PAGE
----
In the background at right is the British High Commissioner to Barbados and the Eastern Caribbean, Paul Brummell (in white hat), chatting with a group of Bajans.

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7:23 am. Nuwaupians on stage.

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7:26 am. Nuwaupians on stage.

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7:26 am. Nuwaupians singing at Emancipation Day celebrations.

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7:31 am. Politician, Opposition Member of Parliament and Pan-African Trevor Prescod addresses the crowd with a solidarity message on Emancipation Day.

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7:41 am. An elder dressed in kente.

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7:43 am. Singers rejoice on Emancipation Day.

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7:54 am. Adrian Green delivered a powerful spoken word presentation. You can hear his performance at the video below.



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8:01 am. Charles Odell sings and plays his guitar, dressed in clothes made in Ghana and bearing a kente design.

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8:01 am. Charles Odell sings and plays his guitar, dressed in clothes made in Ghana and bearing a kente design. I have seen him before in Bridgetown going about his business but never knew who he was. I would later speak to him briefly for the first time and he mentioned his trips to Ghana. It was a great honour to meet and greet him.

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8:02 am. This black woman is a picture of proud elegance in her royal rasta robes.

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8:10 am. Reknown national folk singer and calypsonian Gabby performs his popular historical song Riots In De Land on Emancipation day.

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8:25 am. A singer performs on stage accompanied by a Mother Sally and a Shaggy Bear. The Mother Sally character features a stuffed and protruding buttocks. This Shaggy Bear outfit was made from dried banana leaves.

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8:25 am. A singer performs on stage accompanied by a Mother Sally and a Shaggy Bear.

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8:25 am. A singer performs on stage accompanied by a Mother Sally and a Shaggy Bear.

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8:25 am. A singer performs on stage accompanied by a Mother Sally and a Shaggy Bear.

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8:36 am. The director of the Commission for Pan African Affairs, Deryck Murray, addresses the crowd and calls for the children to come on stage.

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8:36 am. The director of the Commission for Pan African Affairs, Deryck Murray, addresses the crowd and calls for the children to come on stage. Among his closing remarks he spoke about reparations and mentioned a figure of US $20,000 for each Caribbean person of African descent. This was the first time I have ever heard anyone mention a compensation amount for reparations.

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8:59 am. A young Bajan girl dressed in African clothing looks at a passing crowd through the lens of a computer tablet.

It is one of the most powerful images I witnessed on Emancipation Day, capturing youth, history, culture, identity and technology.

The young girl represents youth and the future.

The African fabric and hairstyle represent history, culture, identity, black consciousness and the connection to Mother Africa.

The computer tablet represents technology and education.

Knowledge is power, and knowledge of our ancestral past is just as important and powerful as knowledge of the latest technology.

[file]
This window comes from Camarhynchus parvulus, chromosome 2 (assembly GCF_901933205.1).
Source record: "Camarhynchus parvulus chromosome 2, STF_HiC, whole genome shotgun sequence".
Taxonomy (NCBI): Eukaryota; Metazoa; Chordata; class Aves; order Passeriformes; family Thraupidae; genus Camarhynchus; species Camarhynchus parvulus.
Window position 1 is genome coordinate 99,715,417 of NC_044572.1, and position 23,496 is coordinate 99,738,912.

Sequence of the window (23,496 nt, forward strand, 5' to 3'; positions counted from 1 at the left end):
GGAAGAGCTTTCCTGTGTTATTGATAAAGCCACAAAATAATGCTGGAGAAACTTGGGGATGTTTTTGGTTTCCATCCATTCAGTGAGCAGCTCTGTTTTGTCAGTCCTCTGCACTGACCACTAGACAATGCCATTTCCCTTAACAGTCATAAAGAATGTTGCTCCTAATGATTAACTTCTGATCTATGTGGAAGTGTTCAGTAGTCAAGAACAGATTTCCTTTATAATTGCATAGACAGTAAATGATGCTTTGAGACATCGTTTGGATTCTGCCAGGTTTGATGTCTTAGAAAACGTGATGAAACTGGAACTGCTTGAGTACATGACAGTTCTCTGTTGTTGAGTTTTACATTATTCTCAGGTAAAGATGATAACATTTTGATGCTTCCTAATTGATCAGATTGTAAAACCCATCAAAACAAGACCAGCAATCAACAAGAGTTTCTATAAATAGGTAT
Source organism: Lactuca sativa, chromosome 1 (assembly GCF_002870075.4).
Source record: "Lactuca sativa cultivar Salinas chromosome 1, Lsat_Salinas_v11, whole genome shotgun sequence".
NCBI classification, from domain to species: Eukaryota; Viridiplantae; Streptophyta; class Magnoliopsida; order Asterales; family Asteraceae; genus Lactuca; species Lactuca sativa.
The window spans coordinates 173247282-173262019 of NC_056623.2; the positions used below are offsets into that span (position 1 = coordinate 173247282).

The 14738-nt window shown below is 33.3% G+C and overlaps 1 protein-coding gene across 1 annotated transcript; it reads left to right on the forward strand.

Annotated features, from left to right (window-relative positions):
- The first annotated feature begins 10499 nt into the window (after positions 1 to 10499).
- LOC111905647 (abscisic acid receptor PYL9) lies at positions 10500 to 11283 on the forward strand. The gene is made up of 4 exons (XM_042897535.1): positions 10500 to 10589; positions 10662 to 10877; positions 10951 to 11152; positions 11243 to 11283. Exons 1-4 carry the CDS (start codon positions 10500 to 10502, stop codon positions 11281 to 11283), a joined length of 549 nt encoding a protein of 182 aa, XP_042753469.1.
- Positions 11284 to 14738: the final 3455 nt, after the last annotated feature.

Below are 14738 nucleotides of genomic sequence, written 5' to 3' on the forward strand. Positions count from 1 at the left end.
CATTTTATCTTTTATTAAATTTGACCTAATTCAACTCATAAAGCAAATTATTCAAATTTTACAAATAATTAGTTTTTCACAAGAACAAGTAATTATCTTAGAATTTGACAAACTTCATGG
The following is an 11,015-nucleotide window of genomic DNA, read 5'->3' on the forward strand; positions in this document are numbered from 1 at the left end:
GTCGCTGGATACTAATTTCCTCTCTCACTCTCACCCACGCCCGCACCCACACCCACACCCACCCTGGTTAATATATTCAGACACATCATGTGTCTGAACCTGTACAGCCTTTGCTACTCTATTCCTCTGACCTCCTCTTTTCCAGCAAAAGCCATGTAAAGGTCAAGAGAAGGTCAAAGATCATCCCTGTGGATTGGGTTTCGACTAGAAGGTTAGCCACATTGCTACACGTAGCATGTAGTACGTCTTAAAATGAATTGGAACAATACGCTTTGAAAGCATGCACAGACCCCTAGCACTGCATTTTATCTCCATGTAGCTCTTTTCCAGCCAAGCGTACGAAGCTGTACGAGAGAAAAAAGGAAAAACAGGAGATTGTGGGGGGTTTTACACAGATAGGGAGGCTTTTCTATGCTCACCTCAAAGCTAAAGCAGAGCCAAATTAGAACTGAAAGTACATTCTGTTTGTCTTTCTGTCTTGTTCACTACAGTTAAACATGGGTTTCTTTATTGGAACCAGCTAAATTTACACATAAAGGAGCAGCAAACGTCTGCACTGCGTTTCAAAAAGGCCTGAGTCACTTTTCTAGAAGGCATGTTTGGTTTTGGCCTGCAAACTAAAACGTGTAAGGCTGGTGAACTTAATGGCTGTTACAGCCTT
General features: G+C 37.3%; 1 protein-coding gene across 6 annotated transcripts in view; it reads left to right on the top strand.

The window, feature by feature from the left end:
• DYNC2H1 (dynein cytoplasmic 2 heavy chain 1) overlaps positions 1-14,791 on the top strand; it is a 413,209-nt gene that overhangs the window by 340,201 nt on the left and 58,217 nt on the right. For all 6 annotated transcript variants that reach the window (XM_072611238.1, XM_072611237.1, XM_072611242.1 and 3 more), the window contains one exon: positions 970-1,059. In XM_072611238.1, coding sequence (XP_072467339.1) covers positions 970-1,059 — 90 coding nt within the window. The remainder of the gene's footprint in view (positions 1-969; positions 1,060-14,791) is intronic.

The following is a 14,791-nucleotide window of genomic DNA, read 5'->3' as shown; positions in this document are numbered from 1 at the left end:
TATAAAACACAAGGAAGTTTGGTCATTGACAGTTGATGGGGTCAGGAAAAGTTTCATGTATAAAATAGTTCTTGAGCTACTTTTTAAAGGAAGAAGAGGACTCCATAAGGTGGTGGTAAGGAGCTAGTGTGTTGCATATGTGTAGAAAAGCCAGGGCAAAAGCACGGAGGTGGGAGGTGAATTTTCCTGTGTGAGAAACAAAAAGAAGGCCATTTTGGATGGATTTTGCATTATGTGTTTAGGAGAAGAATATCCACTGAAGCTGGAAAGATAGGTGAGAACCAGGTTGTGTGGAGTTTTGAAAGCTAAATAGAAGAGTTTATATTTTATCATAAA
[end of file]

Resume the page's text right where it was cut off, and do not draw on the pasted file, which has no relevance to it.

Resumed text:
This is the future of Barbados and I am exceedingly proud of it.

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8:59 am. A young Bajan girl dressed in African clothing looks at a passing crowd through the lens of a computer tablet.

EMANCIPATION WALK AND HISTORIC TOUR

Following the flower laying ceremony and entertainment at Haggatt Hall there was and Emancipation Walk and Historic Tour but both my phones suffered from low batteries and one went dead completely, so I was unable to take photos along the way. The walk itself was a very enjoyable experience. We were shown the house where the Nigerian royal, King Jaja of Opobo, stayed during his exile by the British. It is now a nursing home for senior citizens.

We were divided into two groups, each with a historian guide who pointed out certain landmarks and revealed important history most of which I never knew before, such as where King Jaja's house was located (I knew it was somewhere on Two Mile Hill but did not know the exact location), how Martinique Road got its name, how Tweedside road was named after the river Tweed that once flowed there, and about lots of houses and former plantations in the area which are now either abandoned or used for other purposes. It was a fantastic walk and tour. When it ended nearly an hour and a half later, one woman remarked that she could have kept walking and listening all day long, and I agree with her. Along the route I met a young black artist, singer and actor, and as we walked together he talked to me about his work and career which I found to be very interesting. His personal story signifies what emancipation is all about and I wished him the best with his career.

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10:48 am. After the long but very enjoyable and educational Emancipation Walk and Historic Tour, officials and members of the public assembled at Independence Square.

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10:48 am. Officials and members of the public assemble at Independence Square to celebrate Emancipation Day.

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10:49 am. Barbadians gather in Independence Square at the foot of the statue of Errol Barrow, who led Barbados to independence in 1966. Literally, on this Emancipation Day, we made a symbolic walk from Bussa's statue to Barrow's statue, walking from emancipation to independence.

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10:55 am. Minister of Culture, Sports and Youth, Stephen Lashley addresses the crowd at Independence Square on Emancipation Day.

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Re: EMANCIPATION DAY 2013 BARBADOS - PHOTOS and STORY

Postby ezphotobooths on Fri Feb 21, 2014 4:11 am

thanks for nice sharing...